In 1991, Bao Ninh published his novel with the title Thân Phận Của Tình Yêu, or The Destiny of Love in accordance with North Vietnamese regulations to publish material that only glorified the war, reflecting Ho Chi Minh’s fervent patriotism to unify Vietnam. However, while The Destiny of Love has the implication of ending in a positive manner, Ninh uses a disjointed narrative to reveal the stark contrast of Kien’s personality before and after the war, when his childhood love Phuong leaves him. The Vietnamese word “phương” even translates to “way” or “direction.” Through the contrast in Kien’s personality, Ninh portrays a realistic view of the Vietnam War from a North Vietnamese perspective. Hence, although Ninh originally published his novel as The Destiny of Love to concord with North Vietnam’s requirement to glorify the war, he uses Phuong as the metaphor for the direction in Kien’s life as the sadness from the war ultimately paramounts the love in Kien’s life, revealing that the “destiny of love” is the “sorrow of war.”

As Ninh parallels Kien’s emotional state with Phuong’s presence, he reveals that Kien’s pure, naïve love for Phuong gives him purpose to his life during his childhood. For instance, Kien and Phuong were “inseparable, like a body and its shadow. They clung to each other as if there were no tomorrow, as if there were no time to lose and every moment should be spent together” (Ninh 131). Through the simile “like a body and its shadow,” Ninh places emphasis on the close relationship between Kien and Phuong. Much like how a body and shadow could not be without one other, Ninh emphasizes that Phuong is the direction in Kien’s life. Phuong and Kien are inseparable, as the direction in Kien’s life is synonymous with Phuong. Moreover, right before the war, Ninh even uses an ominous tone as he describes, “It was to be the last night of their prewar lives, their last moments of youth. These had been the final hours of their secure, pure and happy youth, those years and months counted in pleasurable day before the fateful hour to leave… The next day was to be a single step onto a convoy heading for the front” (130). Through diction like “step,” Ninh presents Kien’s life as a journey in relation to the war. Before the war, Kien’s life is governed by his love for Phuong, which gives meaning to his life as revealed through diction such as “secure,” “pure,” and “happy.” Shortly after, Ninh creates a foreboding mood as he terms the last night of Phuong and Kien’s lives before the war “their last moments of youth,” referring to Kien’s last moments of pure happiness (130). Hence, Kien’s time with Phuong parallels his youth, when he had purpose to his life due to his love for Phuong.

Subsequently, Ninh uses Phuong’s rape and her consequent absence in Kien’s life as a metaphor to reflect how the innocence in Kien’s life comes to an end due to the war. In fact, Phuong was raped while helping Kien get to the front lines and, “It was from that moment, when Phuong was violently taken from him, that the bloodshed truly began and his life entered into bloody suffering and failure” (Ninh 180). Ninh parallels Kien’s entrance into the war with Phuong’s rape to emphasize that he lost his innocence and the meaning in his life with the war. In Kien’s life, Phuong is originally a symbol of purity and happiness in contrast to his broken household, where Kien’s mother had left him, and Kien is ashamed of his father for not acceding to socialist ideals. When Kien initially goes to war, he is still capable of feeling love and reminisces upon Phuong as one of the last remainders of the purity of his prewar life. However, Ninh emphasizes the end of this purity and thus Kien’s childhood coming to an end through war imagery with diction like “bloodshed” and “bloody.” While it was not a physical wound, Kien even recollects Phuong’s rape as “his first war wound” (Ninh 180). Kien’s guilt for not doing more to protect Phuong is also similar to his survivor guilt after the war. Thus, Phuong’s rape is a metaphor for the war, where Kien’s childhood rapidly comes to an end.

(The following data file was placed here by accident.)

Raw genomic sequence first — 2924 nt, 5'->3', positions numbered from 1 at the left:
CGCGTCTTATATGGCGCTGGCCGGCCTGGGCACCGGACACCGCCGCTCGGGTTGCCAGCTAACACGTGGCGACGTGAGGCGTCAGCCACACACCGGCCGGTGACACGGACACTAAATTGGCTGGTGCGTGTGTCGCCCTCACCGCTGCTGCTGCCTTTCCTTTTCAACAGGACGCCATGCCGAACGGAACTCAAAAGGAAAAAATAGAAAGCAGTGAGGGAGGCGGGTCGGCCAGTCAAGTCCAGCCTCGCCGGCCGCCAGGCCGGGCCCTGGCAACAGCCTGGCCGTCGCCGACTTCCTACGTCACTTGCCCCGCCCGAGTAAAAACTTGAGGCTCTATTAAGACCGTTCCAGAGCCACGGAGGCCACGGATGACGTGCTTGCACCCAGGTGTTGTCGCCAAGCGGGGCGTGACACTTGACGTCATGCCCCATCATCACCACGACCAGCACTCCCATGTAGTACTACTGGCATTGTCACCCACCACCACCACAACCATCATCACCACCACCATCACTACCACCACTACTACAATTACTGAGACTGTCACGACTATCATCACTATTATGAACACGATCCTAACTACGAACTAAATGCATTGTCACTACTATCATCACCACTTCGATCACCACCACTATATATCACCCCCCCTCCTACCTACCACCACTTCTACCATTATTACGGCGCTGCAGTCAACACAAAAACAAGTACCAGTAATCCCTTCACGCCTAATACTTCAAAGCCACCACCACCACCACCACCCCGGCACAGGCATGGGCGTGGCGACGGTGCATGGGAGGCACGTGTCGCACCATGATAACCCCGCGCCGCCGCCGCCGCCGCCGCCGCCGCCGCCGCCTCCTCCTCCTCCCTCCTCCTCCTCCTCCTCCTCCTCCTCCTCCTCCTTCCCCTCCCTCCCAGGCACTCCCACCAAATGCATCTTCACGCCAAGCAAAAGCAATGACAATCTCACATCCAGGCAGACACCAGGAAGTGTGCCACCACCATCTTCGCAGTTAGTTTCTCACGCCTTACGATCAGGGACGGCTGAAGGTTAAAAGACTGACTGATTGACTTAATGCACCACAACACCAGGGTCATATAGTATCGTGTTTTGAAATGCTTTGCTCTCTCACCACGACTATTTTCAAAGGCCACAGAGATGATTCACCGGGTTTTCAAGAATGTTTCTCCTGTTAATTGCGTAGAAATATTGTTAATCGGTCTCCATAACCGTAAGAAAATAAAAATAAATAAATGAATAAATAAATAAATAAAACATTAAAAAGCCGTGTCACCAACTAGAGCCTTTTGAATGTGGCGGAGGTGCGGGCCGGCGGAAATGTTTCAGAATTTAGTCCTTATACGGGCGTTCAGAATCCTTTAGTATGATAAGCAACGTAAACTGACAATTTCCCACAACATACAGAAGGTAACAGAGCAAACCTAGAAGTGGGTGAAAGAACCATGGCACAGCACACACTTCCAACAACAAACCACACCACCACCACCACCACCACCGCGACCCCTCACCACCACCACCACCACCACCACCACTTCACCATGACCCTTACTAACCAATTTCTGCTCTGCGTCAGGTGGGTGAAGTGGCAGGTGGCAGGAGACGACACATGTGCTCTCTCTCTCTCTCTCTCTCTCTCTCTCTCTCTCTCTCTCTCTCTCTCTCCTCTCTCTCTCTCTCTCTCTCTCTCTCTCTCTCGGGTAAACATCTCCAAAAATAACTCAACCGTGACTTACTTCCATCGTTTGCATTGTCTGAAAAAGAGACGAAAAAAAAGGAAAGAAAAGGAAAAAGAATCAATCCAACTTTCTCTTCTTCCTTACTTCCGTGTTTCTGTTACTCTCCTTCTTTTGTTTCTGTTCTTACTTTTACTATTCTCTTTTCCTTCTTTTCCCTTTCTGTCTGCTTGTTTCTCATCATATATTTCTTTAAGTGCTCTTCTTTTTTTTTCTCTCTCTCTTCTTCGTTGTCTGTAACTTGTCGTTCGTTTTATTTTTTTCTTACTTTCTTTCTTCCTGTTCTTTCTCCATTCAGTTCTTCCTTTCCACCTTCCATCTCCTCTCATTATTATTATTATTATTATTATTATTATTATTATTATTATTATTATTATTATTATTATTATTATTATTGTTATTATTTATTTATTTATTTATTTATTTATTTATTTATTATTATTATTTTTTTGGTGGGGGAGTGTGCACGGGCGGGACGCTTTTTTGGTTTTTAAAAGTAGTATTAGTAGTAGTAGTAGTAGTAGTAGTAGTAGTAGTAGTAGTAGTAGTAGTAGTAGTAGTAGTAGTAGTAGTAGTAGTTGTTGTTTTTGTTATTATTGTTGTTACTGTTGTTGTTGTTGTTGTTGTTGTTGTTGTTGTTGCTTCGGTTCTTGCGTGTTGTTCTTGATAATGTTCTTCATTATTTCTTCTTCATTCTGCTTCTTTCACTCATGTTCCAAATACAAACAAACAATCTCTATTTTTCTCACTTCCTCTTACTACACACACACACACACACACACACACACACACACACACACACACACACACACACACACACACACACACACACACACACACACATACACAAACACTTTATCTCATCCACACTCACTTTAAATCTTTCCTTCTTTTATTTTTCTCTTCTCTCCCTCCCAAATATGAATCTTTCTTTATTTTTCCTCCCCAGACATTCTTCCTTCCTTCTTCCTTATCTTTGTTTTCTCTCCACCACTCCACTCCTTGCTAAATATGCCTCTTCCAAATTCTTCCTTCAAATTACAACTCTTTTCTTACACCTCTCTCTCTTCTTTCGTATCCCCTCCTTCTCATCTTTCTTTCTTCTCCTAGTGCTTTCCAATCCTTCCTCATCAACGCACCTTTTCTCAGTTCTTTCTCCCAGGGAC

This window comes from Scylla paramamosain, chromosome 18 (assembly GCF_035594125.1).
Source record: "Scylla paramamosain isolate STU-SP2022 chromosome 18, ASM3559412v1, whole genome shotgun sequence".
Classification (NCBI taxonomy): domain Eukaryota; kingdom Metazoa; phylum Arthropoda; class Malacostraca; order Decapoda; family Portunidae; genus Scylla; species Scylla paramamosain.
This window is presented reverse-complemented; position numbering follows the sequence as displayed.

With the parallel of the corruption of war with Phuong’s rape, Ninh implies that love and sorrow are eventually synonymous to highlight the idea that the destiny of love is sorrow. In fact, “the sorrow of war inside a soldier’s heart was in a strange way similar to the sorrow of love. It was a kind of nostalgia, like the immense sadness of a world at dusk” (Ninh 94). When the narrator describes Kien’s prewar past, the novel reflects the destiny of love, but it shifts to reflect the sorrow of the war during and after the war. After all, once the legacy of love or the direction in Kien’s life is gone, all that remains is the sorrow of the war. Furthermore, through the simile of a world at dusk, Ninh reveals Kien is in the middle of two lives. He cannot go back to the brightness or “day” of his prewar past, yet he cannot move on from his love from Phuong. With the “sun” that is Phuong gone, Kien has lost all the happiness and joy in his life. As a result, without Phuong, Kien has lost all direction, or purpose, in his life.